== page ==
How does Windows SafeSEH mechanism work?

I understand how the overwriting SEH exploitation technique works. I do not quite understand how the SafeSEH mechanism works preventing this technique from working. This question is about inner workings of the SafeSEH mechanism.

2 Answers 2


Regarding your original question: Upon ntdll.dll loading each PE image, the list of exception handler addresses in the PE image is parsed and each address is inserted into a sorted list that ntdll.dll internally uses. When an exception hits, ntdll.dll!KiUserExceptionDispatcher will try to figure out which exception in the SEH chain to use. In turn, each exception handler address is scanned for in this list (by ntdll.dll). If it is found, then the exception filter is allowed to run. If not, then ntdll.dll will throw exception and essentially fastfail the thread with 0xC00001A5: An invalid exception handler routine has been detected.

If you want to browse the "code" yourself, break on KiUserExceptionDispatcher, throw an exception in a dummy program, and step through. You can also scan ntdll in IDA for 0xC00001A5 (should not occur very often) and when you see that used, that is the point at which ntdll has decided to fastfail your thread (may be hard to step back due to codepath locality optimizations).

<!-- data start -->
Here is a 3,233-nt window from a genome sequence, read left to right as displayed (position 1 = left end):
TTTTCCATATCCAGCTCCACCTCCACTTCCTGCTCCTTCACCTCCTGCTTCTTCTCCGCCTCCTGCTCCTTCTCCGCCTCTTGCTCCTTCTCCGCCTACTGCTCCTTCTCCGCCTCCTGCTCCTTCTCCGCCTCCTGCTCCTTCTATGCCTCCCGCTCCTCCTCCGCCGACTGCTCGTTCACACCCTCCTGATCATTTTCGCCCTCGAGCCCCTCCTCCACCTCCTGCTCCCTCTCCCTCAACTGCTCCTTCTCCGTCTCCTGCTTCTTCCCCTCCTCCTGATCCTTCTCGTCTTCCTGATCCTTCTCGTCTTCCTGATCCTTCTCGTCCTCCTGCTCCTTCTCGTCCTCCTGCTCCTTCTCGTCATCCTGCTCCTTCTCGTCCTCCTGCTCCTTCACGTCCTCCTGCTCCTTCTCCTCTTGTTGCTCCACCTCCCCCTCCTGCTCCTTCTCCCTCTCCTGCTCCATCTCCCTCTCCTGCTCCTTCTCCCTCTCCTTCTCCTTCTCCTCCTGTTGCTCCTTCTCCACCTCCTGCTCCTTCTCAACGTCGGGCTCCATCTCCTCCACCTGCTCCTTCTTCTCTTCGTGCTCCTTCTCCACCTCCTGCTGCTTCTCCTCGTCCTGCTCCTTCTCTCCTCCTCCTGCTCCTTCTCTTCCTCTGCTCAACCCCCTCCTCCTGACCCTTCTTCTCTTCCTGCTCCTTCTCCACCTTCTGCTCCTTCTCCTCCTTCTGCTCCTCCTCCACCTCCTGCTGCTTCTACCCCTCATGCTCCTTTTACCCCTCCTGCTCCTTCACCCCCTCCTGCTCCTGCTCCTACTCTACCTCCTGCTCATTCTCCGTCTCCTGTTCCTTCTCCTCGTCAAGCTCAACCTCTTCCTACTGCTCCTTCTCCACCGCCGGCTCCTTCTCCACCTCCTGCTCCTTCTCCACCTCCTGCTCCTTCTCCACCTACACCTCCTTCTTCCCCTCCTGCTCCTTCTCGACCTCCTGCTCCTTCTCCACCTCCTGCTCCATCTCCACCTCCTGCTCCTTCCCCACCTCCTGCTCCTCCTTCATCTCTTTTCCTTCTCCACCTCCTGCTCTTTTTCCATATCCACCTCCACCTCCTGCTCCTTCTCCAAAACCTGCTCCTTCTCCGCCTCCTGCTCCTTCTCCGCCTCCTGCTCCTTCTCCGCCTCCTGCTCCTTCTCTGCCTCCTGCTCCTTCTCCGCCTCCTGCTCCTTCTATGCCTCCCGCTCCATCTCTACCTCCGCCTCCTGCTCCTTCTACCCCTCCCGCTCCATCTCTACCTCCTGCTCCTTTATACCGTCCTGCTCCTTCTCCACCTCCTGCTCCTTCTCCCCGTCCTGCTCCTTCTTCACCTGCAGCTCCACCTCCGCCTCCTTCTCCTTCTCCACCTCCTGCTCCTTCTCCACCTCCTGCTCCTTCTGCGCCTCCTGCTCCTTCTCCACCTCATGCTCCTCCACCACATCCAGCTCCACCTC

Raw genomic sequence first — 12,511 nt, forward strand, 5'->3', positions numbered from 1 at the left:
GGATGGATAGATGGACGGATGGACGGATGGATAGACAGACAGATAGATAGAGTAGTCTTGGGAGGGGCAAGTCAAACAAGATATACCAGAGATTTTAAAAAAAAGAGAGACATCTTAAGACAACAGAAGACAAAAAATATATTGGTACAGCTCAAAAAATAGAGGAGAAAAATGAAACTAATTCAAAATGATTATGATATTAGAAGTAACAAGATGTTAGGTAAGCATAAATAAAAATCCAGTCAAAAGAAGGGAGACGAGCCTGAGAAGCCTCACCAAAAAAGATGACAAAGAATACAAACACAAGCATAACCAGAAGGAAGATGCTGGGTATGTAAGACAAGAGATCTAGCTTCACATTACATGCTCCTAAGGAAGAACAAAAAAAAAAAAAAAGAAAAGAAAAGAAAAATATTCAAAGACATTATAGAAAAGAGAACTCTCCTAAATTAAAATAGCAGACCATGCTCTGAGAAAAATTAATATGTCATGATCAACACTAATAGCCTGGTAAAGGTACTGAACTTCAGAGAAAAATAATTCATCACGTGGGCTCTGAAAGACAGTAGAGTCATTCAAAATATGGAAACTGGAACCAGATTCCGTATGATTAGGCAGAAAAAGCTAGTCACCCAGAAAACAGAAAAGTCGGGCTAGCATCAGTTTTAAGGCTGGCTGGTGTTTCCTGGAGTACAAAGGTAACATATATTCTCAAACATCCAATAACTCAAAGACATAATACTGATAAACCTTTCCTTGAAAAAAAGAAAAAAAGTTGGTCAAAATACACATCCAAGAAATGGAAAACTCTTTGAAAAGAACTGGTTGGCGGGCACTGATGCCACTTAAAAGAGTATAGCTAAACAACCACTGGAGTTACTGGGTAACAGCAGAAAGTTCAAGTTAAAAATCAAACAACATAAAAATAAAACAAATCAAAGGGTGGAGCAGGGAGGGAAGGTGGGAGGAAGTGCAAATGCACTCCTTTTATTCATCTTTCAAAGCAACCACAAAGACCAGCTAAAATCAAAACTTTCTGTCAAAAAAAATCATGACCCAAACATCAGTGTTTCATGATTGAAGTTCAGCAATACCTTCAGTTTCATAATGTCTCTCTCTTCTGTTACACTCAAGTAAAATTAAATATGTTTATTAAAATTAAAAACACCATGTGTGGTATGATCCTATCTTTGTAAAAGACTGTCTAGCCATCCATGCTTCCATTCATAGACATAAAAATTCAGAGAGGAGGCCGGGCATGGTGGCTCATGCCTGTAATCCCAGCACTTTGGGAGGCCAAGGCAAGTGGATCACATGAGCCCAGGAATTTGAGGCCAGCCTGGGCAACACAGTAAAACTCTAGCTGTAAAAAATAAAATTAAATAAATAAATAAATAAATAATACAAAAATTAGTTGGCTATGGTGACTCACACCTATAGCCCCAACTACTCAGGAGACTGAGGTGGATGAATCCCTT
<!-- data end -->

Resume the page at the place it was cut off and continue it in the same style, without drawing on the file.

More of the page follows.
I post my own answer based on my own research. I am not sure about correctness of the parts in bold. Comments correcting my answer or fuller and better answers are welcome. I will edit out the boldness after I receive comments confirming or refuting my assumptions.

Assume that your malicious buffer overwrote the _EXCEPTION_REGISTRATION_RECORD and you found its offset. Now as a first step of SEH exploitation you need to overwrite the record's second field, PEXCEPTION_ROUTINE, with address of pop pop ret instruction sequence. At this point, if you do not try to find this sequence in the .exe module being exploited, it does not matter if it was compiled with /SAFESEH.

Next, you turn to picking pop pop ret instruction sequence address from one of DLLs loaded by the vulnerable executable. After you picked that address and overwrote the PEXCEPTION_ROUTINE field with it, at the time of exception the OS takes that address, determines the .dll module the address belongs to, and if the .dll was compiled with /SAFESEH, checks if that .dll's module safe exception handler table contains the given address. If the .dll was built with /SAFESEH and the address you used is not present in the table, the execution flow is not passed to that address and exploitation fails. If the .dll was built without /SAFESEH, then OS has nothing to check against and this step of the exploitation works.

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